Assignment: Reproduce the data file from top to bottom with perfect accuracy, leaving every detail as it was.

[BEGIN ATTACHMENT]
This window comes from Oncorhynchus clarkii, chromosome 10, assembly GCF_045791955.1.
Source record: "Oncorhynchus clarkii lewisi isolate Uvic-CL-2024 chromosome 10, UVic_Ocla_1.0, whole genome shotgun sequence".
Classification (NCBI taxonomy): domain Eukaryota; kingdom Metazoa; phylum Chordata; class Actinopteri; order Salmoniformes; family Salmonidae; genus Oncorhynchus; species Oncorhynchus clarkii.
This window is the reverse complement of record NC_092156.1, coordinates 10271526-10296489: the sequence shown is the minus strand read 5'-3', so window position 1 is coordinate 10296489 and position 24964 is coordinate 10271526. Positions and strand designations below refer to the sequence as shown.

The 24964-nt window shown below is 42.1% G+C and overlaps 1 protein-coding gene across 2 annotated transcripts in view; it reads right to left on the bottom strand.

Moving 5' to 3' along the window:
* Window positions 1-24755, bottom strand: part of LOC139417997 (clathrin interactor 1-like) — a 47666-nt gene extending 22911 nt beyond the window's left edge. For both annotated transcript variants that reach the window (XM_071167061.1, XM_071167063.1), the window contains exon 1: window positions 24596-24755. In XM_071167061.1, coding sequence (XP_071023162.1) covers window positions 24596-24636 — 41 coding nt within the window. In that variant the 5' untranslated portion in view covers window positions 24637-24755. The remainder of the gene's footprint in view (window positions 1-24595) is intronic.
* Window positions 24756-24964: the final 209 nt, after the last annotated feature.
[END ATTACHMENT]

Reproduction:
This window comes from Oncorhynchus clarkii, chromosome 10, assembly GCF_045791955.1.
Source record: "Oncorhynchus clarkii lewisi isolate Uvic-CL-2024 chromosome 10, UVic_Ocla_1.0, whole genome shotgun sequence".
Classification (NCBI taxonomy): domain Eukaryota; kingdom Metazoa; phylum Chordata; class Actinopteri; order Salmoniformes; family Salmonidae; genus Oncorhynchus; species Oncorhynchus clarkii.
This window is the reverse complement of record NC_092156.1, coordinates 10271526-10296489: the sequence shown is the minus strand read 5'-3', so window position 1 is coordinate 10296489 and position 24964 is coordinate 10271526. Positions and strand designations below refer to the sequence as shown.

The 24964-nt window shown below is 42.1% G+C and overlaps 1 protein-coding gene across 2 annotated transcripts in view; it reads right to left on the bottom strand.

Moving 5' to 3' along the window:
* Window positions 1-24755, bottom strand: part of LOC139417997 (clathrin interactor 1-like) — a 47666-nt gene extending 22911 nt beyond the window's left edge. For both annotated transcript variants that reach the window (XM_071167061.1, XM_071167063.1), the window contains exon 1: window positions 24596-24755. In XM_071167061.1, coding sequence (XP_071023162.1) covers window positions 24596-24636 — 41 coding nt within the window. In that variant the 5' untranslated portion in view covers window positions 24637-24755. The remainder of the gene's footprint in view (window positions 1-24595) is intronic.
* Window positions 24756-24964: the final 209 nt, after the last annotated feature.